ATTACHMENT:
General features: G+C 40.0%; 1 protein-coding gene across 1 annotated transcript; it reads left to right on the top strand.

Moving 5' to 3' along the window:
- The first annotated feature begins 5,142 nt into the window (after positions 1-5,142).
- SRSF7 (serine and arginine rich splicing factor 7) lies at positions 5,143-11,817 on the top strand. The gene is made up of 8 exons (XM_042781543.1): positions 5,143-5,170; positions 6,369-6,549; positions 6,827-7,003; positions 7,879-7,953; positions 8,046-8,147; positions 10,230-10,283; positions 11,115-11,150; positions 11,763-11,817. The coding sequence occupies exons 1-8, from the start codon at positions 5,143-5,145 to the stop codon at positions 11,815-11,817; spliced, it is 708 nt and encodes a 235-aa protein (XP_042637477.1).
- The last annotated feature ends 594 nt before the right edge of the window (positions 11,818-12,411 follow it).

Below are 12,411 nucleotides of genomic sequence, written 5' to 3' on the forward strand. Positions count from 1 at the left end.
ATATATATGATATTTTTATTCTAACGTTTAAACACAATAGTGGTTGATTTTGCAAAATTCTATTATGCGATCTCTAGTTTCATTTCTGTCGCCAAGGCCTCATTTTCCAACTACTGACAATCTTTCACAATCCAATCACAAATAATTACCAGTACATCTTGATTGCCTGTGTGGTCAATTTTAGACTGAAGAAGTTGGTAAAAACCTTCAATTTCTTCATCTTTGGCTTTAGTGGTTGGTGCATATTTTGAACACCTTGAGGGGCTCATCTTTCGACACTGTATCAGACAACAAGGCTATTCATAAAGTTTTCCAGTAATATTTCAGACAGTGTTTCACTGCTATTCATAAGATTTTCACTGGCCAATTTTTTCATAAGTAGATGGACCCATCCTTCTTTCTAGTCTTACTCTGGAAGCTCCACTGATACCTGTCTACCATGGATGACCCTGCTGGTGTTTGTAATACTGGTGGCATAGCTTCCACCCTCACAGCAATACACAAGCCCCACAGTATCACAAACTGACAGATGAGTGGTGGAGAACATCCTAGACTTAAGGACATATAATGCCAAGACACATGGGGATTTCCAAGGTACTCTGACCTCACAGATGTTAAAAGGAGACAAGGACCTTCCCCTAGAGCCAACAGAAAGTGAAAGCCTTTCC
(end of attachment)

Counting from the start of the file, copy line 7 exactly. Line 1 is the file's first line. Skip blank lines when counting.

ATATATATGATATTTTTATTCTAACGTTTAAACACAATAGTGGTTGATTTTGCAAAATTCTATTATGCGATCTCTAGTTTCATTTCTGTCGCCAAGGCCTCATTTTCCAACTACTGACAATCTTTCACAATCCAATCACAAATAATTACCAGTACATCTTGATTGCCTGTGTGGTCAATTTTAGACTGAAGAAGTTGGTAAAAACCTTCAATTTCTTCATCTTTGGCTTTAGTGGTTGGTGCATATTTTGAACACCTTGAGGGGCTCATCTTTCGACACTGTATCAGACAACAAGGCTATTCATAAAGTTTTCCAGTAATATTTCAGACAGTGTTTCACTGCTATTCATAAGATTTTCACTGGCCAATTTTTTCATAAGTAGATGGACCCATCCTTCTTTCTAGTCTTACTCTGGAAGCTCCACTGATACCTGTCTACCATGGATGACCCTGCTGGTGTTTGTAATACTGGTGGCATAGCTTCCACCCTCACAGCAATACACAAGCCCCACAGTATCACAAACTGACAGATGAGTGGTGGAGAACATCCTAGACTTAAGGACATATAATGCCAAGACACATGGGGATTTCCAAGGTACTCTGACCTCACAGATGTTAAAAGGAGACAAGGACCTTCCCCTAGAGCCAACAGAAAGTGAAAGCCTTTCC